Peter Doyle, marketing scholar: born Widnes, Cheshire 23 June 1943; Senior Research Fellow, London Business School 1966-68, Lecturer in Marketing 1971-73; Professor of Marketing, Bradford University 1973-85; Professor of Marketing, Insead 1978-79; Professor of Marketing and Strategic Management, Warwick University 1985-2003; married 1973 Sylvia Kenny (two sons); died Henley-in-Arden, Warwickshire 30 March 2003.
In 1973 Peter Doyle became one of Britain's youngest professors when he was appointed Professor of Marketing at Bradford at the age of 29. Not only that, but he was appointed professor in a business discipline where experience and an ability to work with senior people is important.
At a time when discussion in universities often refers to stars, 5* or double 5*, Doyle was exceptional in being an international star. Moreover, he worked with many people who have become leading academics worldwide. He was not only a star but a star-maker.
Doyle took a First in Economics at Manchester University, then studied for an MBA and PhD at Carnegie Mellon University in Pittsburgh before being appointed a Lecturer in Marketing at the London Business School in 1971. His name became synonymous with the use of multi-dimensional scaling in marketing, a way of visualising products, people, brands, market segments and their attributes in multi-dimensional space.
Following his appointment to the Bradford University Management Centre in 1973, his work was vastly influential in marketing strategy, segmentation, positioning and advertising. Many of his works were seminal and used to introduce other people's research in branding and strategy. Much of his more recent thinking is in his revolutionary book Value-based Marketing (2000). This was at the forefront of linking marketing practice to shareholder values in a practical way that managers can use and, as Philip Kotler, the leading American marketing academic, commented, was "destined to spark a revolution in marketing".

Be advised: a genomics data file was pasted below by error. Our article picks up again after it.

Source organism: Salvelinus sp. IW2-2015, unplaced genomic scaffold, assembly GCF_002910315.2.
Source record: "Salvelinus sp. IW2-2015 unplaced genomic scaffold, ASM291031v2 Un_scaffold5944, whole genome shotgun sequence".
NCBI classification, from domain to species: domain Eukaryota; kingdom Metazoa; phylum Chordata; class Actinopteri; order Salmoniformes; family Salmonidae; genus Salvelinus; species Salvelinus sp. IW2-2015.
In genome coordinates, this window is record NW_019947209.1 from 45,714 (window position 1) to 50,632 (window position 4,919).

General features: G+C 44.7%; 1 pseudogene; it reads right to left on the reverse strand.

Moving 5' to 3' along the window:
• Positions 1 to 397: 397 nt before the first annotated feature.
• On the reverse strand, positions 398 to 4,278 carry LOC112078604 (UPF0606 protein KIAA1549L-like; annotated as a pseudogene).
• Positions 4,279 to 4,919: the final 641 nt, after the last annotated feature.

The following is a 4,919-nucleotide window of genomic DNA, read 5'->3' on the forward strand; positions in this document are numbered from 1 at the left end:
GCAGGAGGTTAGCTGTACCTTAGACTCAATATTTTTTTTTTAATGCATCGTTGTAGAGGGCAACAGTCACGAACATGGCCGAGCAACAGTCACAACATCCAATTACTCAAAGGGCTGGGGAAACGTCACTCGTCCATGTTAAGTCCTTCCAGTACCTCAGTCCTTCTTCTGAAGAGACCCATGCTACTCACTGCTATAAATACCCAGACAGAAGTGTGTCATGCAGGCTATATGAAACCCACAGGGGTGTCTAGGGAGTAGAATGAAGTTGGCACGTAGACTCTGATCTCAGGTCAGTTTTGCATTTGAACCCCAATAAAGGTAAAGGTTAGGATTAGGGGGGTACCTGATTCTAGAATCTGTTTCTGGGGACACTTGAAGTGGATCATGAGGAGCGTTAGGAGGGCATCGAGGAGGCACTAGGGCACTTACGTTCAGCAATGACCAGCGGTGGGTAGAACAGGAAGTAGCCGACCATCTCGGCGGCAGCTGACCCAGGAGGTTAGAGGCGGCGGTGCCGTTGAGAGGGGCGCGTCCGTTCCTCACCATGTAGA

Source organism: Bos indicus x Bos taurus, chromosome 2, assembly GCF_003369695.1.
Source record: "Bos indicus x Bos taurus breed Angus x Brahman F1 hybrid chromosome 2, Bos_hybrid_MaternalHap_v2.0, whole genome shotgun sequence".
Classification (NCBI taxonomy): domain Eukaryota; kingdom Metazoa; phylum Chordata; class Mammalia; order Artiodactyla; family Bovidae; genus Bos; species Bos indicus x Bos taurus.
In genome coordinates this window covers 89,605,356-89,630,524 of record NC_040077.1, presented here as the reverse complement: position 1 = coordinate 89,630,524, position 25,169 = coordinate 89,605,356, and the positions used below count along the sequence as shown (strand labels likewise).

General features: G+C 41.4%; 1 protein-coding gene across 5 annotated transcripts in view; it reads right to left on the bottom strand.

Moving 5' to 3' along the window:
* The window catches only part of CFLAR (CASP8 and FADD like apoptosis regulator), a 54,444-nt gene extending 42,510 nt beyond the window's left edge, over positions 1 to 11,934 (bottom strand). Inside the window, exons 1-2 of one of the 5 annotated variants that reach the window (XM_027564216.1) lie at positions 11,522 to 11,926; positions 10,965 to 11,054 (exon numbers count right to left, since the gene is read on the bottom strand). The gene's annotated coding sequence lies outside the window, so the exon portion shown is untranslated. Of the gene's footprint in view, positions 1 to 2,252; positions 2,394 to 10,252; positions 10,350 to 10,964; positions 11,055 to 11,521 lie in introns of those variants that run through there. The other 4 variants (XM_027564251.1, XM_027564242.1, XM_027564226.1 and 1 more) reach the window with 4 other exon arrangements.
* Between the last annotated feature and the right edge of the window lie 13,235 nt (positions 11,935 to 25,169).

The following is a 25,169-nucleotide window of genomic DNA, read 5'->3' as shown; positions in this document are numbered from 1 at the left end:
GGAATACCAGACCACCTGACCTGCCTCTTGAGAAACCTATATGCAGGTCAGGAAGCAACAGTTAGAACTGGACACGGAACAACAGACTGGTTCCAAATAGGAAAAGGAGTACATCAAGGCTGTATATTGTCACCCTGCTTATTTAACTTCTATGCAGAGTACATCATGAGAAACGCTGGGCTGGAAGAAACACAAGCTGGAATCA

Doyle also recognised the importance of excellence in teaching. Throughout his career - at Bradford, and later as Professor of Marketing and Strategic Management at the Business School of Warwick University - he would lead the core marketing modules on the MBA programmes, making them events remembered for years afterwards.
There can be few large multi- national companies in the world which have not benefited from Peter Doyle's advice. He would challenge the most robust managers and tackle problems of the largest organisations, confronting them to the point where the whole relationship between him and his class seemed destroyed. The next day, he could start building. A couple of days later, he would leave the class inspired, excited and invigorated. His programmes verged on theatre, with drama, confrontation and exultation.
Before he joined Warwick Business School, their now dominant MBA programme was a sad and limp affair. His slogan, "A year to change your life", really did change the life of that business school.
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